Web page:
US artificial intelligence (AI) research laboratory OpenAI is planning to open a new office in Japan to expand its services in the country.
The announcement comes after OpenAI CEO Sam Altman’s recent meeting with Japanese Prime Minister Fumio Kishida.
A Reuters’ report cited Japan’s chief cabinet secretary Hirokazu Matsuno saying that Kishida and Altman discussed about the ‘progress and merits’ of AI-based technologiesc.
The two also discussed the technological risks, such as privacy and copyright infringement, involved with AI platforms.
Matsuno informed that these benefits and risks are being examined as the country is currently focusing on assessing various possibilities to introduce AI-powered technology, similar to OpenAI’s chatbot ChatGPT.
Privacy concerns has prompted nations such as Italy to temporarily impose a ban on the use of ChatGPT.
How well do you really know your competitors?
Access the most comprehensive Company Profiles on the market, powered by GlobalData. Save hours of research. Gain competitive edge.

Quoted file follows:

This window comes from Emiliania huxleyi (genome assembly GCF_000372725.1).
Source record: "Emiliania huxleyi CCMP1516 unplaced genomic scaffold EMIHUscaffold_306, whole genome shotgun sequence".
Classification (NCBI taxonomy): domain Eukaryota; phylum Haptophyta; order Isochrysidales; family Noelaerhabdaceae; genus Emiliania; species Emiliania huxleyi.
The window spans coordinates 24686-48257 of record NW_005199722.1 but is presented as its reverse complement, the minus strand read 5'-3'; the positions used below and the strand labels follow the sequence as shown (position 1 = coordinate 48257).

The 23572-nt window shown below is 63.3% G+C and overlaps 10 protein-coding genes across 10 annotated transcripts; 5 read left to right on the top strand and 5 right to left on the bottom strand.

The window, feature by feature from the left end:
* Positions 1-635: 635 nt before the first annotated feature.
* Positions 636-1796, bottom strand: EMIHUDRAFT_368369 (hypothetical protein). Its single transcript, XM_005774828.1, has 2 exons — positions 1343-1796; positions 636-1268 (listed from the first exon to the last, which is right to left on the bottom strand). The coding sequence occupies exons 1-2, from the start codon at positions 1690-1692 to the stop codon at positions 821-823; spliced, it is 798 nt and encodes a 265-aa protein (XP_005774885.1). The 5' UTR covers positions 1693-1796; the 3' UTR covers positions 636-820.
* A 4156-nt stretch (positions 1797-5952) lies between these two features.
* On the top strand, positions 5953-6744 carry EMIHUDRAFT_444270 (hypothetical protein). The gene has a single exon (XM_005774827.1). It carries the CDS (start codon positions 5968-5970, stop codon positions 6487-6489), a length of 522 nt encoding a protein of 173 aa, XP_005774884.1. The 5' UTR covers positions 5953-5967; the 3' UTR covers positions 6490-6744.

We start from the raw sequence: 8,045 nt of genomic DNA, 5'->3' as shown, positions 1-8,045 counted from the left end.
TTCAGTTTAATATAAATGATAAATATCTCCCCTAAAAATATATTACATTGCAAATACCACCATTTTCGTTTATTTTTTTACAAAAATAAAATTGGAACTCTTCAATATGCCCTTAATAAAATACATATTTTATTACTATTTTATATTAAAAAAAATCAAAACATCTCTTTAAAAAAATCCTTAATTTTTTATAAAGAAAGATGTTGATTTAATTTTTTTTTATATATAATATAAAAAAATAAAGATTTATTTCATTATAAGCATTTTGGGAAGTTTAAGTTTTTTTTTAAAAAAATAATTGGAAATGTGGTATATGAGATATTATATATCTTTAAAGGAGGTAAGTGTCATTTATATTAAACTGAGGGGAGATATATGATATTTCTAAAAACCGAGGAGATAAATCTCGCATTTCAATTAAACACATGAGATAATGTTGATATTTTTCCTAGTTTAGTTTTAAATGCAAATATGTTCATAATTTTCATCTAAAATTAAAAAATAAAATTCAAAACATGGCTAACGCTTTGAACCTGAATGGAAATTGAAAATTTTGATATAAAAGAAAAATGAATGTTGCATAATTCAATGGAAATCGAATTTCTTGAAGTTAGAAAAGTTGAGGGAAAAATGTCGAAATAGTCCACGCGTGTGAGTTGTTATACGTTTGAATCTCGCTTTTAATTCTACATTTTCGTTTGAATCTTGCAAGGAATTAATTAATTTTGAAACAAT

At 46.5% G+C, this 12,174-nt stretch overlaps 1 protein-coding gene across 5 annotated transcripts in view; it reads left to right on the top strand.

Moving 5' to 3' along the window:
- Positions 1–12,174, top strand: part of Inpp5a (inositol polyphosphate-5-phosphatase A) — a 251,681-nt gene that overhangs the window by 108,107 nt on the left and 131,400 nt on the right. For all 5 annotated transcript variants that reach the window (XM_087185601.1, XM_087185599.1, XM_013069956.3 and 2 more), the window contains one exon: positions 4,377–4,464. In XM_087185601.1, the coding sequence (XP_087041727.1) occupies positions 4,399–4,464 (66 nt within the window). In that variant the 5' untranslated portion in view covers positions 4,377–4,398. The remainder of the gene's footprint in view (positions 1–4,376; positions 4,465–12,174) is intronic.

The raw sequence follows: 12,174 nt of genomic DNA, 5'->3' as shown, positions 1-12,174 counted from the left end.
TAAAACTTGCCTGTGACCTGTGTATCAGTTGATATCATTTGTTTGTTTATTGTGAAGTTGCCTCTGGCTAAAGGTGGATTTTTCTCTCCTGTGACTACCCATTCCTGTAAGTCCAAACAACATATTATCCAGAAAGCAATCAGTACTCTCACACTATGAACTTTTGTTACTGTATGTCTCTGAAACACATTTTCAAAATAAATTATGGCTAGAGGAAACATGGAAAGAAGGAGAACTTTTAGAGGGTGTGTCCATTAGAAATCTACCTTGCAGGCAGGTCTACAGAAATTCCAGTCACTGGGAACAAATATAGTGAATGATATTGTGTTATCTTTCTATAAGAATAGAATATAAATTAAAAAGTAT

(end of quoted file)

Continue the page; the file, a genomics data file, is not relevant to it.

Your download email will arrive shortly
Not ready to buy yet? Download a free sample
We are confident about the unique quality of our Company Profiles. However, we want you to make the most beneficial decision for your business, so we offer a free sample that you can download by submitting the below formBy GlobalData
Addressing reporters after the meeting, Altman said: “We hope to … build something great for Japanese people, make the models better for Japanese language and Japanese culture.”
Matsuno further informed that the country’s government will adapt this AI chatbot technology ‘only if privacy and cybersecurity concerns’ and related data breaches issues are resolved.
The potential adaptation of a chatbot platform is expected to reduce the workload of government employees.
According to Reuters’ report, Japan’s digital transformation cabinet minister Taro Kono has specified that the use of this AI chatbot would be ‘difficult’ to adapt for public offices soon, due to machine-generated falsehood issues.
However, Kono said that the technology has potential to ‘greatly contribute’ to the Japanese government’s workstyle reforms.
The minister has urged the Group of Seven (G7) digital ministers to discuss ChatGPT and other AI technologies in the upcoming meeting on 29 and 30 April.